The special beauty of this village on the edge of the desert, made lush by the Solomon’s Pools and its many springs, has been appreciated at least since the days of the biblical King Solomon for whom the pool is named. A crossroad of civilizations, traces are found from the Iron Age, biblical, Roman, Crusader Ayyubid, Turkish and Mandate times. A long succession of foreign and Palestinian scholars—many of them women—have made Artas the most studied village of Palestine, and left behind a rich body of knowledge about almost every aspect of the village and its surroundings. There is much food for thought in Artas for those who favor the “clash of civilizations” theory—including the 105 year presence of the beautiful convent of the Enclosed Garden in this entirely Muslim village.
Thanks to the efforts of the founder of the Artas Folklore Center, Musa Sanad, the village of Artas was once much-frequented and its delights well-known among Palestinians and foreigners alike. Although the Aqsa Intifada adversely affected the work of the center, projects did continue, some of which were said to be in the hand of the founder, when he passed away in January 2005. Since then the Artas Folklore Center has been busy taking stock of the situation and planning for the future. Although the Lettuce Festival was held last year, it was on a much smaller scale than usual and only attended by people in the immediate area. Now the vision for the future is clear and it is ready to restart projects. Thus, this year, holding the festival is more important than ever—not only as a symbol but as a chance to familiarize the new generation of Palestinians and foreign community with the delights of the village.
In addition to the usual folklore, hiking, and handicrafts exhibits, there is an exciting development to be showcased at the Lettuce Festival involving a promising, innovative high-tech solution which just might help jumpstart the work of Artas after the death of its founder—and offer hope to other heritage centers as well as the Palestinian people as a whole. The unexpected source is a cutting-edge newly inaugurated website called Palestine-family.net ((www.palestine-family.net )whose founder, James Prinias, is coming for the Festival at his own expense. One obvious application for Artas is the placement on the site of the family genealogies that Granqvist collected, some of the rich body of knowledge and lore and photographs, and the opportunities for recreation and tourism. This fills an immediate need of the Artas Folklore Center—a professional website—which it does not have the immediate resources to create at the moment.(To compare the impression made by Palestine-family net and that made by the primitive, time-consuming and unprofessional site the center was in the process of making, have a look at www.geocities.com/artas-heritage) By placing material in the appropriate categories of Palestine-family.net, Artas Folklore Center will make it easy for people to discover the charms of the village. In addition, by committing itself to making a certain level of entries, the Artas Folklore Center (and other institutions) may earn its own subsite, or special linked sight —and have a website which gathers in one spot its rich body of knowledge and the attractions of the village. Thus this small village could be in the vanguard in several areas at once:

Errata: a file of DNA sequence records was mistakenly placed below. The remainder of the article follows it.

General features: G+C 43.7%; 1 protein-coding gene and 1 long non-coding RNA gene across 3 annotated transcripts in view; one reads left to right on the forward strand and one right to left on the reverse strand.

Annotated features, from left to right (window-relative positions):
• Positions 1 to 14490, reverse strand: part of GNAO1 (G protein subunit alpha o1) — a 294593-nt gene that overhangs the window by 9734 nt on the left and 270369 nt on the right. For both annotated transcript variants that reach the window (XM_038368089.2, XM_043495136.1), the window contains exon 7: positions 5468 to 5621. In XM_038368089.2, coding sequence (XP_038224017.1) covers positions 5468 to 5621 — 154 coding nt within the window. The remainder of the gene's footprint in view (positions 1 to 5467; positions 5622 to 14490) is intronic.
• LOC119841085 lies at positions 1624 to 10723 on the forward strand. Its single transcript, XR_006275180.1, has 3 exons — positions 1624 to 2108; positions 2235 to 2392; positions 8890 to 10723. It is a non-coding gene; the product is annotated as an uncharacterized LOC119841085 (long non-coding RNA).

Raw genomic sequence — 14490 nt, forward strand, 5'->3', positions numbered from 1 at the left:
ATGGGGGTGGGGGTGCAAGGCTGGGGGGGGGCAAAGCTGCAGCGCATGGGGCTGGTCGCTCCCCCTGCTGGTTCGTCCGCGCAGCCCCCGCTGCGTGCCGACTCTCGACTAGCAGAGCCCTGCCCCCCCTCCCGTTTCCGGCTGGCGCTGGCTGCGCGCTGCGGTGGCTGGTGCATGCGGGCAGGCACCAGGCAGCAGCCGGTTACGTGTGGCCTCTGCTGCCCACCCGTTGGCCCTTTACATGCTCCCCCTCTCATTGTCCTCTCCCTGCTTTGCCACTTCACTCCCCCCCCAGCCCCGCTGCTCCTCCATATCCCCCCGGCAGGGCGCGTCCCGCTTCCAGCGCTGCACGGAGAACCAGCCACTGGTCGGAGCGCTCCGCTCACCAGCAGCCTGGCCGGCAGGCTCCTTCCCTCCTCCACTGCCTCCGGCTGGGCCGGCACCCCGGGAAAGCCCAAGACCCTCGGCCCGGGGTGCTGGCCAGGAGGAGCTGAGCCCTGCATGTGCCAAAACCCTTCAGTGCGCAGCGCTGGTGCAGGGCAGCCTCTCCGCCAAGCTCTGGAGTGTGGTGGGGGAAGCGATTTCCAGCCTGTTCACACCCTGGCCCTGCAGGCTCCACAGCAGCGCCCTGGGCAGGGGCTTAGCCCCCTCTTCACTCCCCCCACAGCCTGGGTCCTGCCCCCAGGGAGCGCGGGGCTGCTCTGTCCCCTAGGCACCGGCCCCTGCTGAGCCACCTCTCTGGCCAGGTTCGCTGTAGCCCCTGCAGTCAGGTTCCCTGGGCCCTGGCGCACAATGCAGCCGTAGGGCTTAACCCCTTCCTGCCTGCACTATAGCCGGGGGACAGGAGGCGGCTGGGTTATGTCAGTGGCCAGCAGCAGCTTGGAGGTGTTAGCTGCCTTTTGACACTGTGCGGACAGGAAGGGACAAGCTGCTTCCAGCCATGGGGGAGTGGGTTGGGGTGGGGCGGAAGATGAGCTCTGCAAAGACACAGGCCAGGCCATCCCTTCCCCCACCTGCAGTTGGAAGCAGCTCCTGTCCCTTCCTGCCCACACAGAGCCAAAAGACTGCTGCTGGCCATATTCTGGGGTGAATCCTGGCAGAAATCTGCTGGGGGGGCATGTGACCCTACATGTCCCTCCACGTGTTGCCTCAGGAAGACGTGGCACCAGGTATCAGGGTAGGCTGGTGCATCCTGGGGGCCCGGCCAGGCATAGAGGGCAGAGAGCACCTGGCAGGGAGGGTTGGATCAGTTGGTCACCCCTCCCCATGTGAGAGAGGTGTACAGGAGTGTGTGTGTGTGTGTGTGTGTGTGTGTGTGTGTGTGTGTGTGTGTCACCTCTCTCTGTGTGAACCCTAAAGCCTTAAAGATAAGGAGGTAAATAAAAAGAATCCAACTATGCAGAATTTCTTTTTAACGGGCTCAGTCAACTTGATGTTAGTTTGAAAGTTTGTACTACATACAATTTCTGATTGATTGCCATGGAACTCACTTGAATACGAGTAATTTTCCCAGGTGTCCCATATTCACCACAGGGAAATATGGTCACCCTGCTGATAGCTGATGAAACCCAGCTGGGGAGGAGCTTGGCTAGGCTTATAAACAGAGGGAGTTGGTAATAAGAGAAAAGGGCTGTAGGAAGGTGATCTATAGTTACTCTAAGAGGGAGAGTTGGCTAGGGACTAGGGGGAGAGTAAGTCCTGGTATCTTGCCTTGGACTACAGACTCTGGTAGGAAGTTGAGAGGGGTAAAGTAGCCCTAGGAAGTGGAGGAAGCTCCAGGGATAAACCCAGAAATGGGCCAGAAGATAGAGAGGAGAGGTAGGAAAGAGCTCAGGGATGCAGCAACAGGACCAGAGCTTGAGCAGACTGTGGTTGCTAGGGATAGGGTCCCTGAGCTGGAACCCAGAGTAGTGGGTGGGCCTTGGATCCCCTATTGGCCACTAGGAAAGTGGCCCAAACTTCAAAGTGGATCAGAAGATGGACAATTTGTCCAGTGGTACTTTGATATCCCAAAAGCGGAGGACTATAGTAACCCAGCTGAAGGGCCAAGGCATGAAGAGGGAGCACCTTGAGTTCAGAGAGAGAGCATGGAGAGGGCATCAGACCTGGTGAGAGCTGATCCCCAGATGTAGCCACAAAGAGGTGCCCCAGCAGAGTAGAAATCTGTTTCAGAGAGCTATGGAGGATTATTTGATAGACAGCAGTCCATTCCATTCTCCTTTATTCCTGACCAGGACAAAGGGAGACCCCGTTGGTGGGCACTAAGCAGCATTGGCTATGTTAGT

• building up interest in the area of Palestinian Genealogy and Family History among local Palestinians (to understand the breakthrough this in itself represents see: Paradox, Perversity and Promise: A Journey into Palestinian Genealogy in the February 2006 issue of This Week in Palestine http://www.thisweekinpalestine.com/details.php?id=1596&ed=111
• Showcasing the potential of Internet Technology in preserving the Palestinian family history, heritage and identity—which is under increasing threat of fragmentation and even dissolution.